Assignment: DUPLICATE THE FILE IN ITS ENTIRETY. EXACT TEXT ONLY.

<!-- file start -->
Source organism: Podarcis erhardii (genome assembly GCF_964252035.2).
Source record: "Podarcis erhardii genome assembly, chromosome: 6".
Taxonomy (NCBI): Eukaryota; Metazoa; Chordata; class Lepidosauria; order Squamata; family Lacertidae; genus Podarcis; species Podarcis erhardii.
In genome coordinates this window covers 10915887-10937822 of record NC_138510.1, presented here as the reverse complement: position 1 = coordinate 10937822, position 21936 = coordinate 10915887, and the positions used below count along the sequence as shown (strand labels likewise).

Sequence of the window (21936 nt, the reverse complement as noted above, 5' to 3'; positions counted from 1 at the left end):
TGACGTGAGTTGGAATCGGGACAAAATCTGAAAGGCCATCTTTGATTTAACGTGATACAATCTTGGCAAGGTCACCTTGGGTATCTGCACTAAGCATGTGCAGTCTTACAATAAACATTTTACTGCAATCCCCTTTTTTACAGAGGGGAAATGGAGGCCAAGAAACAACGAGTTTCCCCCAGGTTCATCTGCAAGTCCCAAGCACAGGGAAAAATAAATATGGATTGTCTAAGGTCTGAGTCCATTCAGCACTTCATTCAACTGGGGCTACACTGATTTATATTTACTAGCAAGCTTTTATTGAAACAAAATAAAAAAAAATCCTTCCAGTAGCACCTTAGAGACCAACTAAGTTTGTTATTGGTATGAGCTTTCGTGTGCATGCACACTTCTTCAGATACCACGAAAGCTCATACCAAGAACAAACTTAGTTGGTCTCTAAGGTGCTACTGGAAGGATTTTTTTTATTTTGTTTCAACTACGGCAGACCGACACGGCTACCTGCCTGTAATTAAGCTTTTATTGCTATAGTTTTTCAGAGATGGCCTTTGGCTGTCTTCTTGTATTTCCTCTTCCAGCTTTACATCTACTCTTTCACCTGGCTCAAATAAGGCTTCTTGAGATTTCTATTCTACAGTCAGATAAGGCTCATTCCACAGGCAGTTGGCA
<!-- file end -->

Source organism: Podarcis erhardii (genome assembly GCF_964252035.2).
Source record: "Podarcis erhardii genome assembly, chromosome: 6".
Taxonomy (NCBI): Eukaryota; Metazoa; Chordata; class Lepidosauria; order Squamata; family Lacertidae; genus Podarcis; species Podarcis erhardii.
In genome coordinates this window covers 10915887-10937822 of record NC_138510.1, presented here as the reverse complement: position 1 = coordinate 10937822, position 21936 = coordinate 10915887, and the positions used below count along the sequence as shown (strand labels likewise).

Sequence of the window (21936 nt, the reverse complement as noted above, 5' to 3'; positions counted from 1 at the left end):
TGACGTGAGTTGGAATCGGGACAAAATCTGAAAGGCCATCTTTGATTTAACGTGATACAATCTTGGCAAGGTCACCTTGGGTATCTGCACTAAGCATGTGCAGTCTTACAATAAACATTTTACTGCAATCCCCTTTTTTACAGAGGGGAAATGGAGGCCAAGAAACAACGAGTTTCCCCCAGGTTCATCTGCAAGTCCCAAGCACAGGGAAAAATAAATATGGATTGTCTAAGGTCTGAGTCCATTCAGCACTTCATTCAACTGGGGCTACACTGATTTATATTTACTAGCAAGCTTTTATTGAAACAAAATAAAAAAAAATCCTTCCAGTAGCACCTTAGAGACCAACTAAGTTTGTTATTGGTATGAGCTTTCGTGTGCATGCACACTTCTTCAGATACCACGAAAGCTCATACCAAGAACAAACTTAGTTGGTCTCTAAGGTGCTACTGGAAGGATTTTTTTTATTTTGTTTCAACTACGGCAGACCGACACGGCTACCTGCCTGTAATTAAGCTTTTATTGCTATAGTTTTTCAGAGATGGCCTTTGGCTGTCTTCTTGTATTTCCTCTTCCAGCTTTACATCTACTCTTTCACCTGGCTCAAATAAGGCTTCTTGAGATTTCTATTCTACAGTCAGATAAGGCTCATTCCACAGGCAGTTGGCA